I am easily distracted. It goes well with my personality type, as I like shiny things and can easily scatter my processes to a final goal. But what is often a positive in this realm can also be a huge negative.

Distractions are positive for me, believe it or not, when they are rabbit-trails or fresh ideas for me to ponder and gain energy from. For many of us who are more perceiving than judging in our social world the difficulty can be in staying on track, but our magic can also be found in our ability to receive energy from varied sources, and somehow bring them all together in the end. This to me a form of positive distraction. If I focus too long on one task or problem I burn out and end up rehashing the same sequence repeatedly. I have to walk away before that point hits.

But a variety of good distractions help me focus on a unique solution, and I end up bringing others with me joyfully.

But there are also bad distractions. A noise that I did not create, a mess I know I need to clean up eventually, people being disrespectful in the downstairs rental… Just a few that stand out right now. I can have the Rose Bowl playing in the background as I write this blog post, and will turn around from time to time to watch a replay, but the door being slammed repeatedly almost sets me off. It was not my noise. It takes me more time to grab hold of my productive mental track after these distractions than if I add too many positive distractions to my workload. Uncanny. Unfortunately, reality rarely helps us out with our ideal situation for work or play.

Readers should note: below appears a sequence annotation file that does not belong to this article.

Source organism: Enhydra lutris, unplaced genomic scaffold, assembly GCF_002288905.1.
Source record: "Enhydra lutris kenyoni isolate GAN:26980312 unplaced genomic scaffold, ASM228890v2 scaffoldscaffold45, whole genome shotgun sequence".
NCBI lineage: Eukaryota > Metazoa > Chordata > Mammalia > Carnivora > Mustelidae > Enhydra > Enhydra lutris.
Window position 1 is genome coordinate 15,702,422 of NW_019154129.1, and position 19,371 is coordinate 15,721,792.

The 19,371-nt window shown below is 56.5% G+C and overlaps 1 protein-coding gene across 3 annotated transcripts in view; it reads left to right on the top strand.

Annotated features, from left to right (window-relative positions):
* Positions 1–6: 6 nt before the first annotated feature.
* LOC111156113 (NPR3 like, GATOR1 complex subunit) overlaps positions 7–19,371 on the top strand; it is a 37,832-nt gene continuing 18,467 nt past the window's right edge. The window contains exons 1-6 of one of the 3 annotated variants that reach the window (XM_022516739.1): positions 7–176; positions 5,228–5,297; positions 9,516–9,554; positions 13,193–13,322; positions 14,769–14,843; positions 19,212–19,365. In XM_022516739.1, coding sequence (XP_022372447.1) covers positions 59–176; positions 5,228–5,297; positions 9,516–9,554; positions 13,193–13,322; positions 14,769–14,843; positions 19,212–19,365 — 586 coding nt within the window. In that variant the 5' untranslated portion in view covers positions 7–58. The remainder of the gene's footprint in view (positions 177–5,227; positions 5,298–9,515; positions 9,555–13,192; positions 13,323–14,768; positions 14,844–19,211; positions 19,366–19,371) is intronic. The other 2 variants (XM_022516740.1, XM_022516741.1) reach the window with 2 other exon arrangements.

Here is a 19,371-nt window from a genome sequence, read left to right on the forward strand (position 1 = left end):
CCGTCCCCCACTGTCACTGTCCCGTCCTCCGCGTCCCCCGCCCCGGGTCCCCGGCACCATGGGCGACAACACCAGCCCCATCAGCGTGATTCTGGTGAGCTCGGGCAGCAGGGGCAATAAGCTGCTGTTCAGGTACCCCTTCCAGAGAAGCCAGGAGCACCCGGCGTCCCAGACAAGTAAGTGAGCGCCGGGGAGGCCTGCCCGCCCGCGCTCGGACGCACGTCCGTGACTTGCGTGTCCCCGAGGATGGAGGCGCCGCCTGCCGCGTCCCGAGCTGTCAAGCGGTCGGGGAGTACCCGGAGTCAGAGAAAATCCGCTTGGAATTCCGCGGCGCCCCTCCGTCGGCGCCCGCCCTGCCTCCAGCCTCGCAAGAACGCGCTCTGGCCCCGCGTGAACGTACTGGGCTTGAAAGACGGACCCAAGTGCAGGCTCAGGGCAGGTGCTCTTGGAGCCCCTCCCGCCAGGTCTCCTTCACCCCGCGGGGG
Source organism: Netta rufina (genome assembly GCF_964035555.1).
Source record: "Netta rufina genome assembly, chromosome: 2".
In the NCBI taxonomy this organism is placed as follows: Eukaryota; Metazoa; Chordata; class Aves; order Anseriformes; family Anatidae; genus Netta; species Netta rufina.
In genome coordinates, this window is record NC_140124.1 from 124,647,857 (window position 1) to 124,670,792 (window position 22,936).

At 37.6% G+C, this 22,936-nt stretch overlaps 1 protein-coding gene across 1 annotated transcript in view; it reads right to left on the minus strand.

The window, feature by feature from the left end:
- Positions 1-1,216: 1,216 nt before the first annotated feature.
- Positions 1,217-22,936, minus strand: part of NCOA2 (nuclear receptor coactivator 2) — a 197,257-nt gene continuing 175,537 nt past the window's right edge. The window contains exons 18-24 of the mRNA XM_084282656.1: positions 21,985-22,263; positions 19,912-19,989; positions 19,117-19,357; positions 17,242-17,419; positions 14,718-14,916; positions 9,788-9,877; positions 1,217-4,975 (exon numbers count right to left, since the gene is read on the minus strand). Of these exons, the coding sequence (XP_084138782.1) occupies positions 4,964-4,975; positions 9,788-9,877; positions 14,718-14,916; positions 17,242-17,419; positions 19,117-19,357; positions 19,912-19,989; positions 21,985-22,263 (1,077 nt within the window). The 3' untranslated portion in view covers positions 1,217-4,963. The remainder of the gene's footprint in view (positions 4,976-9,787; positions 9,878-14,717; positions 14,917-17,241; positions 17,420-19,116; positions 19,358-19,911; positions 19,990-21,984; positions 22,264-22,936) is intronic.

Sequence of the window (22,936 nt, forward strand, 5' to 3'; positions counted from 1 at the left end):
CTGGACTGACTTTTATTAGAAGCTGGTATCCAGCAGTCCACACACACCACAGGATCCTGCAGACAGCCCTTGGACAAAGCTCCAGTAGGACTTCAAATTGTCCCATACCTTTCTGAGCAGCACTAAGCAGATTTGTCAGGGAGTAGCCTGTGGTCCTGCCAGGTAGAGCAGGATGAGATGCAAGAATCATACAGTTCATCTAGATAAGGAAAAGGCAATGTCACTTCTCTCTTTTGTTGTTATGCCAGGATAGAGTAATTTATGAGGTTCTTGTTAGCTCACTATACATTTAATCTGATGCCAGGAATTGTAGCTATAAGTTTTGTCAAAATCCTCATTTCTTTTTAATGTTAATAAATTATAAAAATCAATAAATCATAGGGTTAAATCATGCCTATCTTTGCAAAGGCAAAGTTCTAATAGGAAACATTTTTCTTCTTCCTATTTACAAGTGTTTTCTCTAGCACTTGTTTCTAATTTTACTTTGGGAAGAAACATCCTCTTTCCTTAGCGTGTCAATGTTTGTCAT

So what do you do to fight bad distractions?

I have tried a few tricks that actually help.

  1. I create a recurring ‘on ramp’ to my train of thought. If I get distracted, and feel irritated in the moment, my emotional and mental energy goes downhill. So I may have a series of questions or thoughts I can go back to that bring me back to what I was working on, and may even help me go further than before.
  2. I have another distraction ready to go. Sounds counterintuitive, and I apologize to the more introverted judging types out there, but it helps. I know the aforementioned will tend to shut down or find a different place to work, but for my type the surroundings are part of the reason I chose to work here. So I have to have other things in place to help. Today it was the football game on the TV. I heard the door, I smelled the cigarette smoke, I got tense, so I rolled my chair back to watch the game for 30 seconds. That is all it took.
  3. I walk away. Especially if the issue is people centred and I have no control of what they decide to do. I walk to a different room, take an emotional stroll in my mind, and wait till I am ready to return. Maybe I can work on something else in the meantime or talk to someone else, and treat what I was doing as a bookmarked distraction from what I am currently doing.

Sometimes learning to ignore can help in the moment, but that is not always the best remedy for everyone all the time. Find what works for you before you burn out in the moment!

Oh, and if you like what you read please be sure to sign up for regular updates. And for further distractions, if you or someone you know are in need of coaching services, please contact me so we can connect!

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